Mitt's move may open more doors

Published: Friday, Feb. 15 2008 12:14 a.m. MST

Jeffrey Berry, a political science professor at Tufts University in Boston, said Romney might not want to be McCain's pick. Especially given the tough time Republicans may have winning in November.

"I don't think this is the beginning of a 'Romney for Vice President' movement," Berry said. "If Romney comes to the conclusion that McCain is going to lose, he might not want to be on the ticket."

Republican consultant David E. Johnson, the CEO of Strategic Vision, said there's an obvious reason why Romney won't be McCain's pick for the nation's No. 2 spot — the "animosity between the two."

"Mitt Romney would jump at the chance, and it would help McCain with conservative voters," Johnson said, but there are issues between them that "run very deep and very personal."

But at the press conference, Romney and McCain took the focus off their often-tense relationship and instead looked to how their teaming up will help Republicans beat the eventual Democratic nominee.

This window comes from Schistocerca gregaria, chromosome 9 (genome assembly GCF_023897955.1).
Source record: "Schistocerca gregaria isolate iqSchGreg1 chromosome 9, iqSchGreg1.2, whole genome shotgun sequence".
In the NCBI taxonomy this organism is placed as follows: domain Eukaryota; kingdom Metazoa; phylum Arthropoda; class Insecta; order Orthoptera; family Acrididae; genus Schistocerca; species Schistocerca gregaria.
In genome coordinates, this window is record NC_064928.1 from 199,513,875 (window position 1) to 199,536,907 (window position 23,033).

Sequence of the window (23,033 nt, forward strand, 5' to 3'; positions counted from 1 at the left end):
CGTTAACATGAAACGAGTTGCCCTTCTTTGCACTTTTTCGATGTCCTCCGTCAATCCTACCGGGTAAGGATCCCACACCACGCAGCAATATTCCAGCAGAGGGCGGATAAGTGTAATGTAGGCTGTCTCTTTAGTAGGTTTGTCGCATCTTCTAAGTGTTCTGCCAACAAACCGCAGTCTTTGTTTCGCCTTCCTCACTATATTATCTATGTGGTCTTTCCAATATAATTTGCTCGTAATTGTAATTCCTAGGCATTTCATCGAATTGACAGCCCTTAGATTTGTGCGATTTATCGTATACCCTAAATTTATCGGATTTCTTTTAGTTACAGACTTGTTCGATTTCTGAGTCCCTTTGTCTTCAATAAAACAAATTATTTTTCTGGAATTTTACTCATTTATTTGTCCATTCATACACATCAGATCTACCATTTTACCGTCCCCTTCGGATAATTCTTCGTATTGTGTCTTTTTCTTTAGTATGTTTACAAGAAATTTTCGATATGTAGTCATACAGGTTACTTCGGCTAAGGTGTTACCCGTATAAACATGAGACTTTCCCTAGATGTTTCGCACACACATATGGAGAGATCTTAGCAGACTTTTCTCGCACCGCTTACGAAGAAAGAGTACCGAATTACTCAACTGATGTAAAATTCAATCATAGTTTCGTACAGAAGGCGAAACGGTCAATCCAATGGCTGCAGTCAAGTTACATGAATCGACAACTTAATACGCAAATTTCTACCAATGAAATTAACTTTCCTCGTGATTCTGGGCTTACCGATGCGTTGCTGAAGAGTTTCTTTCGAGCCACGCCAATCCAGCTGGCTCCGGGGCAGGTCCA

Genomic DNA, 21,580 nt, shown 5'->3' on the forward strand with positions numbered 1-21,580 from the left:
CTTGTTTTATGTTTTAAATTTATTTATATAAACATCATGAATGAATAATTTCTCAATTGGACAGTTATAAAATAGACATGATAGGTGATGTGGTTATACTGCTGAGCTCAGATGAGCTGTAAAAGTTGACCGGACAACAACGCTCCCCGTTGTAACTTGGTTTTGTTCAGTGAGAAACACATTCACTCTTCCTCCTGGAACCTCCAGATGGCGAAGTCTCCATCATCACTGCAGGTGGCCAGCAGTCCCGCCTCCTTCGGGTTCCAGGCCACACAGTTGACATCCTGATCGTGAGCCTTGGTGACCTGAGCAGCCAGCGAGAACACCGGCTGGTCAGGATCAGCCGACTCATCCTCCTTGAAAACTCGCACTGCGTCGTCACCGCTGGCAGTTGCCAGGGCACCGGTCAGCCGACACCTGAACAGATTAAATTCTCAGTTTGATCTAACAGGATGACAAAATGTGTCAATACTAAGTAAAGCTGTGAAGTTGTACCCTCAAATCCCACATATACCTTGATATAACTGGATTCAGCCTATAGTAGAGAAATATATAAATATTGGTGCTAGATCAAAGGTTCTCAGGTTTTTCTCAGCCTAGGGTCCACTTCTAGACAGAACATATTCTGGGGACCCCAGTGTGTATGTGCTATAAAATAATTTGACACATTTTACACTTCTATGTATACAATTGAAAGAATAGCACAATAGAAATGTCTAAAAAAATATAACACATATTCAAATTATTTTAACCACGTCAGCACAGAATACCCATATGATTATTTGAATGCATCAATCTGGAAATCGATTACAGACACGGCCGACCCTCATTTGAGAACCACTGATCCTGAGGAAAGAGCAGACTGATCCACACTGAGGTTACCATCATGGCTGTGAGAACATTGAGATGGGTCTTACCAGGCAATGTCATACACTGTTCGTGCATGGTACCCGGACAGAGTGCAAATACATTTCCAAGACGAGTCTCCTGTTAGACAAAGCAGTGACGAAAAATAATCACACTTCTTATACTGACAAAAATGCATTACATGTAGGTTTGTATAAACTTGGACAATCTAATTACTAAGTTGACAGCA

"Even when the contest was close and our disagreements were debated, the caliber of the man was apparent," Romney said. He described how he and McCain shared laughs at debates.

"I recognize it is time for us to put aside our differences and focus on the places where we think we have common ground," Romney said. "Right now, the Democrats are fighting, let us come together and make progress while they're fighting."

Obama and Sen. Hillary Clinton of New York are locked in an increasingly tight battle for the Democratic nomination.

"Gov. Romney will help me draw the stark differences that exist between myself and the things that he and I stand for and believe in, and the Democratic candidates," McCain said. "I look forward to his continued very important role of leadership in our party that he has exercised in the past and will exercise even more so in the future."

The move is another step in the quickly changing election landscape. In Florida, Romney and McCain attacked each other's records before the Jan. 29 primary, which McCain ultimately won.

After McCain picked up significantly more delegates on Feb. 5th's Super Tuesday, Romney promised he was in the race until the Republican National Convention. But following a day of closed-door meetings with his staff and family members, Romney called it quits.

E-mail: suzanne@desnews.com; lisa@desnews.com

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